The CDC last month announced that "less than 10%" of COVID transmission was occurring outdoors. At the New York Times, David Leonhardt digs into the research and concludes that the agency is pushing a "misleading" stat. Based on the epidemiologists he's interviewed and the studies he's examined, the true estimate of outdoor transmission is below 1%, and possibly below 0.1%. "Saying that less than 10% of Covid transmission occurs outdoors is akin to saying that sharks attack fewer than 20,000 swimmers a year," he writes, noting the actual worldwide number is about 150 swimmers. "It’s both true and deceiving." Well, you might say, what's wrong with the CDC erring on the side of the caution? The problem is that this type of misinformation is "leaving many people confused about what’s truly risky," writes Leonhardt.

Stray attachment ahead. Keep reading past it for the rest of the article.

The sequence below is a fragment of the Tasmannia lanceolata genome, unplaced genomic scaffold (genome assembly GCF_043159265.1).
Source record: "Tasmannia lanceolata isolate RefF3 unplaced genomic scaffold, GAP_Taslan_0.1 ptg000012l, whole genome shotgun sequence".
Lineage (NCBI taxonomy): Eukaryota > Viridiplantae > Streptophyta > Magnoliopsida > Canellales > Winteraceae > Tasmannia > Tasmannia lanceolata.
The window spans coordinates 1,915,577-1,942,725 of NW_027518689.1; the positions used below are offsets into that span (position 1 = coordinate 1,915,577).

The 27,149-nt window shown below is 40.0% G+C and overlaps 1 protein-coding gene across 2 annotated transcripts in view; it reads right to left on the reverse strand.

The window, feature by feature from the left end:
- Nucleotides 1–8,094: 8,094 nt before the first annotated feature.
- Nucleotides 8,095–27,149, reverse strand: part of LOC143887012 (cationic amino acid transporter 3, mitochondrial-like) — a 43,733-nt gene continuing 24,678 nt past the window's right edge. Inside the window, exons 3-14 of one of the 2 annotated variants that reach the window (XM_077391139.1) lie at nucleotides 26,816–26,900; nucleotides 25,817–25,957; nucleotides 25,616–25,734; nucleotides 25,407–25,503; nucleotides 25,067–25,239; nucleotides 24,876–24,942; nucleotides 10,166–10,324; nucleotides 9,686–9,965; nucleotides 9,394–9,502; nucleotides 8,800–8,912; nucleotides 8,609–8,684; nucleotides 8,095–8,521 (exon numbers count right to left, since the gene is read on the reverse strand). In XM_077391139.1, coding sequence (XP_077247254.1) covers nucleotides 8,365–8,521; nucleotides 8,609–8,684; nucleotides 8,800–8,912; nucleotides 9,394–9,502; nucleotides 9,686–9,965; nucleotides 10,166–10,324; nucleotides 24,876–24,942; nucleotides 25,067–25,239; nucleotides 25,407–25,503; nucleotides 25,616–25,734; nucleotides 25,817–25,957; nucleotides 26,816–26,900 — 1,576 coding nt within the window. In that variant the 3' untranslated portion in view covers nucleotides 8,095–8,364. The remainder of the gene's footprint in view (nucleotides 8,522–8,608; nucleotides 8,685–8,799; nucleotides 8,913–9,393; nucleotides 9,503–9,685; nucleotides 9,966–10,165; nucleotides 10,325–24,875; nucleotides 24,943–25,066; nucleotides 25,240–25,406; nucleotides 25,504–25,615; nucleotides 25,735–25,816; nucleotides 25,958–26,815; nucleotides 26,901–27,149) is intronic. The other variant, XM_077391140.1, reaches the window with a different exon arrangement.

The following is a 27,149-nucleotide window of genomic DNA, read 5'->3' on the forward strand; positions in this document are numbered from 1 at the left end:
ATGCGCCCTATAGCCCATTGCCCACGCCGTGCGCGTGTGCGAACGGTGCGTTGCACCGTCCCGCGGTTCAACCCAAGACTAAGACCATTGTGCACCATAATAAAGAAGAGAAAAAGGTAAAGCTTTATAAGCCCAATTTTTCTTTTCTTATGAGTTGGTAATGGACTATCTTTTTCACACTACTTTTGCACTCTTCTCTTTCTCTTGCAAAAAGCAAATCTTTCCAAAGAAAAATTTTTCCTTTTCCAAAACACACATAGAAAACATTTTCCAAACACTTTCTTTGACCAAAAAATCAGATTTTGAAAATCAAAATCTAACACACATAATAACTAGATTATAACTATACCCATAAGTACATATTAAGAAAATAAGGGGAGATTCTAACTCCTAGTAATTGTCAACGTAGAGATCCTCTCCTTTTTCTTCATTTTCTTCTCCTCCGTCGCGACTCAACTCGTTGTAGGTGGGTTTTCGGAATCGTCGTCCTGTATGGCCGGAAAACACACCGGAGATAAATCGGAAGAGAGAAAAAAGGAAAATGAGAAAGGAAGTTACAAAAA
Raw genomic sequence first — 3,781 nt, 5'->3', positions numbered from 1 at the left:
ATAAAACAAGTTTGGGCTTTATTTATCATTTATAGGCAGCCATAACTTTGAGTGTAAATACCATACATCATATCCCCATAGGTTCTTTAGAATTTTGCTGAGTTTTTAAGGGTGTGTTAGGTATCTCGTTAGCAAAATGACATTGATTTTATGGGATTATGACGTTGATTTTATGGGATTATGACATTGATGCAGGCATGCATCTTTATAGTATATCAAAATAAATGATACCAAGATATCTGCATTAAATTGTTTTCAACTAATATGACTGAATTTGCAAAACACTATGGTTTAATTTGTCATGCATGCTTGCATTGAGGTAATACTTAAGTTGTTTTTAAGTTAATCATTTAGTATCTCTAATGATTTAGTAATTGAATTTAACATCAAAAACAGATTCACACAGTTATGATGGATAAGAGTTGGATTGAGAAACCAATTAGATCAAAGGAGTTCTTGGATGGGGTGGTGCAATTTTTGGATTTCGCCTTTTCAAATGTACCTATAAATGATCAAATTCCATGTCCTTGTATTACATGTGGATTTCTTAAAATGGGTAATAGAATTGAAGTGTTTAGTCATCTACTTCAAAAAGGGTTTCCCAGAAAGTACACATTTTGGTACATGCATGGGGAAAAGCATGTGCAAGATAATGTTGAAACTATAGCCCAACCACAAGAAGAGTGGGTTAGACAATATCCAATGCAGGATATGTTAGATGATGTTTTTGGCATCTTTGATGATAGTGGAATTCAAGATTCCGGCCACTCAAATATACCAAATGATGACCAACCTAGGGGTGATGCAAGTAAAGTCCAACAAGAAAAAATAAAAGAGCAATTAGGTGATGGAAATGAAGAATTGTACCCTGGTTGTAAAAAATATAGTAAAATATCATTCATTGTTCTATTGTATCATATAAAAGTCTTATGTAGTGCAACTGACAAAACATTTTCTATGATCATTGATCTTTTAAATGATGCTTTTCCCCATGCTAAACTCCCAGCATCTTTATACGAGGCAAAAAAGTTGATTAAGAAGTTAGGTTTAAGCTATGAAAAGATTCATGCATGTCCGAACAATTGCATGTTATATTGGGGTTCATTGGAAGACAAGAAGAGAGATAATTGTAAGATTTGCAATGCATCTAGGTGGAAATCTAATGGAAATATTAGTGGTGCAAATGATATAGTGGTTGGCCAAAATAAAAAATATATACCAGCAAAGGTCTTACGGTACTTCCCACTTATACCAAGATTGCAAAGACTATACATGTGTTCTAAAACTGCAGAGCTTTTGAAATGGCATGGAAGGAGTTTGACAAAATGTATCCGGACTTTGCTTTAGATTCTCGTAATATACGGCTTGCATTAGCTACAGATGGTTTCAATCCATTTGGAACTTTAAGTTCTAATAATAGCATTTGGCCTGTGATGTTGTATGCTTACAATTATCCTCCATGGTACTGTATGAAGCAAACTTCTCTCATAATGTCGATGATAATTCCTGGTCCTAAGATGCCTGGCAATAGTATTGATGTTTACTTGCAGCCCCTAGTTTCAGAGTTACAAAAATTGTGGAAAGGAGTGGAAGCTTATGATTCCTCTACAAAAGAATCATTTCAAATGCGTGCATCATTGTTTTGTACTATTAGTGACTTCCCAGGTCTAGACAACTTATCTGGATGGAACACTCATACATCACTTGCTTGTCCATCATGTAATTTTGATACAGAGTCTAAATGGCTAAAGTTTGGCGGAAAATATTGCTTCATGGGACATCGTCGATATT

Nowhere in the world is there a single documented infection from "casual" outdoor interaction, "such as walking past someone on a street or eating at a nearby table," Leonhardt adds. Part of the problem appears to stem from studies with imprecise definitions of what constitutes "outdoors." For example, instances from Singapore construction sites are weirdly over-represented in early research on outdoor transmissions, even though these sites appear more likely to be indoor locales. It's all needlessly muddling what should be a clear message, writes Leonhardt: "Masks make a huge difference indoors and rarely matter outdoors." At the National Review, Veronique de Rugy praises Leonhardt as a voice of reason, "playing an important role in calming those Americans panicking over this virus, or at least helping them to assess the risk better." (Read more COVID-19 stories.)